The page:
Stanford University's final exams have professors nervous.
No doubt about it, the end of exams and winter quarter are a nerve-wracking time at college. But at Stanford University in Palo Alto, Calif., it's not just the kids who are sweating. It's the teachers, too.
As part of an ongoing effort to hold teachers accountable for their classroom performance, students are filling out "course evaluations" -- online surveys in which students rate their classes (and their teachers) in exchange for the chance to receive their winter grades early.
For many professors and teaching assistants, a student review can determine the fate of their careers, particularly their shot at a raise, promotion or tenure. Professors who are being evaluated for a raise must submit all their course evaluations since their last promotion, says Patricia Jones, the vice provost for faculty development and a biology professor. After which, the dean decides whether or not to promote the teacher or hire the teaching assistant full-time.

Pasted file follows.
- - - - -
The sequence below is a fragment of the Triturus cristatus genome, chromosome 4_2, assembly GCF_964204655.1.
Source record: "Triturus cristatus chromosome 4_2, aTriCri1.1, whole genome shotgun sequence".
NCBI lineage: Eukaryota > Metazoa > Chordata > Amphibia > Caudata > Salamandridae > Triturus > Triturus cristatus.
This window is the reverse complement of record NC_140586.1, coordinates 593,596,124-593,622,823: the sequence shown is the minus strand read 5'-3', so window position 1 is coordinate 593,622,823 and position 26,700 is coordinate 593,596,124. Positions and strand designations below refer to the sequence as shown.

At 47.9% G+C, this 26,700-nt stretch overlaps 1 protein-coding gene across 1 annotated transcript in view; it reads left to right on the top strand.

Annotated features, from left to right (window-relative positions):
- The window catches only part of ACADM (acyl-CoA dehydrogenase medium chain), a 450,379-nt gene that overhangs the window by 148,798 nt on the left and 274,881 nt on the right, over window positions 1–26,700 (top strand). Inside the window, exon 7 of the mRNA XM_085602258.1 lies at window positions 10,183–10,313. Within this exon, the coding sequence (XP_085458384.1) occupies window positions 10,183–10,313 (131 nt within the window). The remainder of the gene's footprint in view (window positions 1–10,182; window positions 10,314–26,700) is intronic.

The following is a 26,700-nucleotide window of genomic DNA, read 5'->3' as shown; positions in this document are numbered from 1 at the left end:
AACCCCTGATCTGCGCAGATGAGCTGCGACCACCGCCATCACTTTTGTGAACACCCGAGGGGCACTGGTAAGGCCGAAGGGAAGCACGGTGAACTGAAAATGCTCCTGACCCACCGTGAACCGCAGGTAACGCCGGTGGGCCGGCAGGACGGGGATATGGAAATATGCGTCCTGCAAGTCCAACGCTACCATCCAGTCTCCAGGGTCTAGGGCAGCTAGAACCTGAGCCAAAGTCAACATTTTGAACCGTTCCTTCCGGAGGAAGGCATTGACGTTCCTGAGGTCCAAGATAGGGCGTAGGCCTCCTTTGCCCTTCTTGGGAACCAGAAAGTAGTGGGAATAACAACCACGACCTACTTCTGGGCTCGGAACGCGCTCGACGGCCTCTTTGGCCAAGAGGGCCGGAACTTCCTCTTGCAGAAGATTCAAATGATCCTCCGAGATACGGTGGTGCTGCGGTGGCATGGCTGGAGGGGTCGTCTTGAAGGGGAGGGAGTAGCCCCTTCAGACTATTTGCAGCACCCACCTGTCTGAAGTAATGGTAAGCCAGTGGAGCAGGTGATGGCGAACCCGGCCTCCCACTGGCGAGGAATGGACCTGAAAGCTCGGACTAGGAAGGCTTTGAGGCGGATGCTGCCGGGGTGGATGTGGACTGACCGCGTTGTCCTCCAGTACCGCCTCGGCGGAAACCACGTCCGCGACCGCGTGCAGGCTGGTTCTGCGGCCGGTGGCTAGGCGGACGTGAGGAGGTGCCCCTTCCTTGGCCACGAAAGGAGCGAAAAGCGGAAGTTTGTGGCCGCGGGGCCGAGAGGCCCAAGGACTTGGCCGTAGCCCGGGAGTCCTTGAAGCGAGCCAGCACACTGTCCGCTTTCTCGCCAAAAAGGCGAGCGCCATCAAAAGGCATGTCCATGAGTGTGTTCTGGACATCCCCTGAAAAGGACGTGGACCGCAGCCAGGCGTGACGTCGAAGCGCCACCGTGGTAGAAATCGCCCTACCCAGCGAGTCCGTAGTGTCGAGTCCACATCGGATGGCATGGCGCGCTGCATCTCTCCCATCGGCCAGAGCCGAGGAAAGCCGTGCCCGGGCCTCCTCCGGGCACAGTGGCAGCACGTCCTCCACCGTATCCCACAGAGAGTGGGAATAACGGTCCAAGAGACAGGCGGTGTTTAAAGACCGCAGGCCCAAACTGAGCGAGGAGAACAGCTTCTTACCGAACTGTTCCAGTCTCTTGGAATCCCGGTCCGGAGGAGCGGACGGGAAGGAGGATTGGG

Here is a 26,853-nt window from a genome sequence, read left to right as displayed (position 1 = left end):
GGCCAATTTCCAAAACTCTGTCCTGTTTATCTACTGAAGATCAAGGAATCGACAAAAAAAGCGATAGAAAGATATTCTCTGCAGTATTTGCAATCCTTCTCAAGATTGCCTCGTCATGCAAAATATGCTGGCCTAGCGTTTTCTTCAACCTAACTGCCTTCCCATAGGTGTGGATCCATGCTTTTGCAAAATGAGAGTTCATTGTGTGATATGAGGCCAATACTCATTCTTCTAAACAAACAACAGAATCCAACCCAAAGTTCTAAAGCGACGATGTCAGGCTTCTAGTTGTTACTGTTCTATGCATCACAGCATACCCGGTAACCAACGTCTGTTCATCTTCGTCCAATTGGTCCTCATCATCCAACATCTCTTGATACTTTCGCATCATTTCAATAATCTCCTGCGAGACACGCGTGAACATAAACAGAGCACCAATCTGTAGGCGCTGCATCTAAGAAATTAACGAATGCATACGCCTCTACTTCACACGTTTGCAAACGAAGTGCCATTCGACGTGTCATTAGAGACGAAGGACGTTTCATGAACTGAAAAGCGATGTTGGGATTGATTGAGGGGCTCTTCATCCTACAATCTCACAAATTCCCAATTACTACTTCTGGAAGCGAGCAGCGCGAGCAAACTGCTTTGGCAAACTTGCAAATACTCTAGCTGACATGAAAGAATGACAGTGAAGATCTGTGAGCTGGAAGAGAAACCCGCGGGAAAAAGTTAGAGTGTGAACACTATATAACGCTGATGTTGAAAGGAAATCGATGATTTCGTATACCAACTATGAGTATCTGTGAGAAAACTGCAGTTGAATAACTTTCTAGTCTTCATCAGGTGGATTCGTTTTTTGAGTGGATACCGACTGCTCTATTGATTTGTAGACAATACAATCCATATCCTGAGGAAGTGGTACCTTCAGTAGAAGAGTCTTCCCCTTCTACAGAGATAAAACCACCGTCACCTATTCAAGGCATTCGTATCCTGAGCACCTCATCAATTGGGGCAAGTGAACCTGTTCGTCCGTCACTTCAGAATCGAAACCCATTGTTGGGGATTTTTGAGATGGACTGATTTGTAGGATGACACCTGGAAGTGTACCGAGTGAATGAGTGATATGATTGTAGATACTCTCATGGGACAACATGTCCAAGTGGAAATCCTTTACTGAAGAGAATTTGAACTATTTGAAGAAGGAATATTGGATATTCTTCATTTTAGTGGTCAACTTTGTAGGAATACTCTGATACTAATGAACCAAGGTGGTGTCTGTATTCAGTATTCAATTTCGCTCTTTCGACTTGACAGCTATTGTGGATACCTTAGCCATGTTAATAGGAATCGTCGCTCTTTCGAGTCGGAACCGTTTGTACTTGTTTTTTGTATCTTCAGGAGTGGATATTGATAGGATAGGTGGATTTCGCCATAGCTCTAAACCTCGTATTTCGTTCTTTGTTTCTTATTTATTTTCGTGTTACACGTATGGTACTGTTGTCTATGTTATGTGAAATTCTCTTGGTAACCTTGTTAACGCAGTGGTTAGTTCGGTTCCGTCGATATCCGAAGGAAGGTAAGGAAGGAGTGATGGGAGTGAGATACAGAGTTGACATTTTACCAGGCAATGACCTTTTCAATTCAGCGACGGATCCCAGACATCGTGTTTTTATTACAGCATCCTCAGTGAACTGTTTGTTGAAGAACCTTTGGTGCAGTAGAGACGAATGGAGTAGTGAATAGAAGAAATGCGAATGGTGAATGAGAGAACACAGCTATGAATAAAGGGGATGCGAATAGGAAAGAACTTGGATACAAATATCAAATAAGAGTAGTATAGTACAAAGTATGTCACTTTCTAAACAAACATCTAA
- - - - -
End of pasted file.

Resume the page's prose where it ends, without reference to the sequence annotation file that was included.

"Teaching is an important part of faculty work," Jones says. "It is expected that our faculty are good teachers."
While the notion of students in part determining their professors' careers is not commonplace, websites such as RateMyTeachers.com provide an honest platform for teachers to find out what their students really think of them. The site boasts over 11 million ratings for public and private schoolteachers in four countries.
Tell us: Do you think students have the right to weigh in on their teachers' academic futures?